VT Biochemistry had a strong showing, presenting their results on using immersive visualization in VT’s Visionarium Hypercube to engage and teach students (paper & presentation here).
The Technical Paper was presented and awarded Best Student Paper!
Dr. Srijith Rajamohan (email@example.com) presented a workshop on ‘Introduction to Machine Learning with TensorFlow and Keras’. The purpose of this workshop was to provide a formal introduction to the mathematical concepts underlying Machine Learning. This was augmented by hands-on examples in the Machine Learning framework TensorFlow and the Deep Learning framework Keras. The slides for this workshop can be found at https://srijithr.gitlab.io/post/pearc18/ .
Alana Romanella (firstname.lastname@example.org) served on the executive committee as Diversity and Workforce Development Chair and Chair Emeritus for the Student Program. She focused on promoting inclusivity through increasing individual diversity awareness skills and effective organizational systems that allowed for a more diverse conference.
Interested in joining us next year?
PEARC19, will be located in Chicago from July 28 – August 1, 2019, and will explore the current practice and experience in advanced research computing including modeling, simulation, and data-intensive computing. A primary focus next year will be on Machine Learning and Artificial Intelligence which are proving to be disruptive technologies in a diverse range of scientific fields from materials science to medicine. https://www.pearc19.pearc.org/
ARC released a new cluster named Huckleberry in late 2017. The Huckleberry system, accessed at huckleberry1.arc.vt.edu, was installed with deep learning applications in mind. To this end, it consists of 14 IBM “Minsky” S822LC nodes and NVIDIA’s proprietary NVLink interconnect network. This system enables highly parallel and highly distributed workloads. IBM unveiled its deep learning AI toolkit called PowerAI alongside the launch of Minsky nodes that leverage CPUs linked to Power CPUs with NVLink making it possible to have high speed high performance computing. PowerAI is available under /opt/DL in Huckleberry.
Each compute node on Huckleberry (i.e. IBM “Minsky” nodes) consists of :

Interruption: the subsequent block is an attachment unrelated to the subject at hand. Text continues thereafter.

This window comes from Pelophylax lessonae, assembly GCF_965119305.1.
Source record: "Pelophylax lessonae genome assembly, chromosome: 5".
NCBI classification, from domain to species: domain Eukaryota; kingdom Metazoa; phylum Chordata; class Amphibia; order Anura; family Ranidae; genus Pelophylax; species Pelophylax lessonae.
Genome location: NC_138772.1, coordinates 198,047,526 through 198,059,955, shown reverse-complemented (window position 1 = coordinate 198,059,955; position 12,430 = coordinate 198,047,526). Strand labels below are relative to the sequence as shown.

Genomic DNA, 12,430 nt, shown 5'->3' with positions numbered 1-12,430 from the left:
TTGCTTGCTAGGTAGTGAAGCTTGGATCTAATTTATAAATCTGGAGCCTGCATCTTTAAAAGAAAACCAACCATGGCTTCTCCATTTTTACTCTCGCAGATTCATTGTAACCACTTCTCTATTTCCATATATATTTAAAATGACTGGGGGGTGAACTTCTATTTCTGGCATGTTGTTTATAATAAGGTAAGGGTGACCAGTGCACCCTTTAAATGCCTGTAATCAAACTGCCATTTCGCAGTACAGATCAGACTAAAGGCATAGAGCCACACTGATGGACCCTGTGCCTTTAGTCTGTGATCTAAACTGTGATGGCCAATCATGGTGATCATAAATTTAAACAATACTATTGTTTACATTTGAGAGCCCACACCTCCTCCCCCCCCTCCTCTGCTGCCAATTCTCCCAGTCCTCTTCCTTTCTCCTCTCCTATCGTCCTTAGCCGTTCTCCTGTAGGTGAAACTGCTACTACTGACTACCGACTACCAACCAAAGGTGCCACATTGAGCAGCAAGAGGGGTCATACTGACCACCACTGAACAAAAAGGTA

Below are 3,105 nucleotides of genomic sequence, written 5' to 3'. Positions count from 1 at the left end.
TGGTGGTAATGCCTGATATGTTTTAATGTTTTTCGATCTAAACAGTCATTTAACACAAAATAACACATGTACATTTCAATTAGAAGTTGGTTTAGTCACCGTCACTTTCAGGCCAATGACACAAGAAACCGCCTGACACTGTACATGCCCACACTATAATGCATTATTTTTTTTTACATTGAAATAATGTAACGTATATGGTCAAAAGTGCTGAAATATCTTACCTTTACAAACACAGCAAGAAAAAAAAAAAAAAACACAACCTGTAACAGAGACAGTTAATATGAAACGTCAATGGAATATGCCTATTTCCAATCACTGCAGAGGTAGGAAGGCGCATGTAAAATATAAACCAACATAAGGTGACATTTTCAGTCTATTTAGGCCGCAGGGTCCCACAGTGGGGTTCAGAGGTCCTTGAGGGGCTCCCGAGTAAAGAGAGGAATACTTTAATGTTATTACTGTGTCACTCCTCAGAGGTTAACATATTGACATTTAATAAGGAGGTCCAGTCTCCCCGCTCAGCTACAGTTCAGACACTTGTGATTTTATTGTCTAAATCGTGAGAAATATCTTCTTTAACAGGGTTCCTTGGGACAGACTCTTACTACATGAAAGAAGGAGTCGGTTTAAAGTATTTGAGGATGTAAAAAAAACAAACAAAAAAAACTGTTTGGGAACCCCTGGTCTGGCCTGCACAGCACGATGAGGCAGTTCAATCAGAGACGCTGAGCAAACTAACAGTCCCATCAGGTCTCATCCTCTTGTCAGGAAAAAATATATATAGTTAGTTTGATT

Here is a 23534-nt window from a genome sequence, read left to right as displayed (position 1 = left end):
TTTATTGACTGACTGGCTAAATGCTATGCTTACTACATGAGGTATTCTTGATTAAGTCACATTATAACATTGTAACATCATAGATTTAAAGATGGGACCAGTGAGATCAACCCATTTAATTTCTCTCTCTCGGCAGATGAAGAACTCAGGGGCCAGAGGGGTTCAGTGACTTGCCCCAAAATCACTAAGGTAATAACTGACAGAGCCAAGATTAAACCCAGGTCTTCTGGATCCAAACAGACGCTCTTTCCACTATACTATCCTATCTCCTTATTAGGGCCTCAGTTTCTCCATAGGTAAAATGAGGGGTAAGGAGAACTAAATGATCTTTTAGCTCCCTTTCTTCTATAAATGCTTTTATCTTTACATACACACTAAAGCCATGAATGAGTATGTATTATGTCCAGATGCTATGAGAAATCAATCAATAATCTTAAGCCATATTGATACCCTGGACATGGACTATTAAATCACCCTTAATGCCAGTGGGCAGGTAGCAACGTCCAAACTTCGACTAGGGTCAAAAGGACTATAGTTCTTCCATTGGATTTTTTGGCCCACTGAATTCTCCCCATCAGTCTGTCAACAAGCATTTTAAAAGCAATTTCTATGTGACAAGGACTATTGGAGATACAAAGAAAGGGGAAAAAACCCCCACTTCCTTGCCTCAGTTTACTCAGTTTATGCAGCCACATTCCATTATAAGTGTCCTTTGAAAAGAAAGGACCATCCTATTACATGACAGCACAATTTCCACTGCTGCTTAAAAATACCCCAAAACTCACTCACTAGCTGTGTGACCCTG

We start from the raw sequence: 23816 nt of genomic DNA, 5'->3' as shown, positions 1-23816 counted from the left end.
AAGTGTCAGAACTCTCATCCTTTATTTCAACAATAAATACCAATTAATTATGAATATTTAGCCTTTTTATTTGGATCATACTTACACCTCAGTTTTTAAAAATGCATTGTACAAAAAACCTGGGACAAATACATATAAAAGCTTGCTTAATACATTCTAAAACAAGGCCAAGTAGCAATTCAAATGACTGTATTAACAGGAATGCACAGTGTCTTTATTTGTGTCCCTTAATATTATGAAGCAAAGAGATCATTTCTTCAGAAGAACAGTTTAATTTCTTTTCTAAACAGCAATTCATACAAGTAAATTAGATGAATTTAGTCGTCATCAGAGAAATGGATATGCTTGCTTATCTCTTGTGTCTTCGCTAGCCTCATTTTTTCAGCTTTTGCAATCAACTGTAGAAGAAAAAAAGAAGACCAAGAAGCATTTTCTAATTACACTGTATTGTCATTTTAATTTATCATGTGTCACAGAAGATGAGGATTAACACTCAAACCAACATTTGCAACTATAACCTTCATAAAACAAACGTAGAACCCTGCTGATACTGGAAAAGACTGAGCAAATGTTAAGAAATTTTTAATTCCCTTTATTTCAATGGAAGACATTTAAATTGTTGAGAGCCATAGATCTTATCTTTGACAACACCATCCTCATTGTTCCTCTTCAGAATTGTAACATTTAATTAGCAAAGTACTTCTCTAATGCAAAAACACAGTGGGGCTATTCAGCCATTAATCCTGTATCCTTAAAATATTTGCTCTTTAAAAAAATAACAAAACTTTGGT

Two IBM Power8 with 10 cores, 8 threads per core and memory bandwidth 115gb/s per socket
Four NVIDIA P100 GPUs advertised to have 21 teraFLOPS of 16-bit floating-point performance ideal for deep learning applications deliver high performance, massive parallelism
NVIDIA’s NVLink technology which provides high bandwidth data transfers between CPUs and GPUs; an improvement over PCI-Express
Mellanox EDR Infiniband (100 GB/s) interconnect used to connect compute nodes
The PowerAI toolkit contains Caffe, TensorFlow etc. which are optimized for the Power servers. IBM provides support for it as well.
While the rest of the clusters make use of the PBS batch systems, Huckleberry makes use of the Slurm batch system using the command sbatch.
The Winged Insect Exhibition is designed by students in Environmental Design and New Media course. Students created multiple virtual versions of The Winged Insects exhibition before holding the exhibition in the actual space. The 3D designs were developed with tools like Sketchup, Maya, and Blender to produce ISO-IEC standard X3D. The X3D version of the Exhibition allows for multi-stakeholder and multi-platform design presentations through Web3D and Immersive Hyper Cube experience.
Through the X3D version of Winged Insects exhibition in the Hyper Cube students experienced multiple prototypes and changed their design in the virtual space. This is the final design of The Winged Insects exhibition in the Cowgill Hall at Virginia Tech.
ARC is happy to announce the addition of 39 new GPU nodes to the NewRiver cluster. Each of these nodes is equipped with two Intel Xeon E5-2680v4 (Broadwell) 2.4GHz GPU (28 cores/node in all), 512 GB memory, and two NVIDIA P100 GPUs. Each GPU is capable of up to 4.7 TeraFLOPS of double-precision performance, so including CPU and GPU these nodes add over 400 TFLOPS of peak double-precision throughput to ARC’s resources. Continue reading P100 GPU Nodes added to NewRiver→
We are looking forward to seeing you at our Annual HPC Day event March 24 from 10am-5pm!
The event includes: a keynote by James Ahrens from LANL, a machine learning workshop, and faculty and student presentations.
Keynote: “Supercharging the Scientific Process Via Data Science at Scale”
Dr. James Ahrens is a senior research scientist at the Los Alamos National Laboratory (LANL). He is the founder and design lead of ParaView, a widely adopted visualization and data analysis package for large-scale scientific simulation data ( http://paraview.org). ParaView has had an extremely positive impact on the large-scale data analytic capabilities available to simulation scientists around the world. Dr. Ahrens graduated in 1989 with a B.S. in computer science from the University of Massachusetts and in 1996 with a Ph.D. in computer science from the University of Washington. At LANL, he is part of a data science team of twenty staff, postdocs and students. He is also a national leader of programmatic initiatives important to the United States Department of Energy’s National Nuclear Security Administration and Office of Science. Dr. Ahrens is the Data Analysis and Visualization lead for the U.S. Exascale Computing Project and the general chair for this year’s IEEE Scientific Visualization conference to be held in Phoenix, AZ in early October.
ARC member Nicholas Polys helped organize a session at the CHCI Workshop Technology on the Trail on March 2-3. The session “From Experience to Abstraction and Back Again” discussed the challenges and opportunities for citizen science, especially the use of uncertain data to build new scientific models. The event was covered with an article in the Roanoke Times!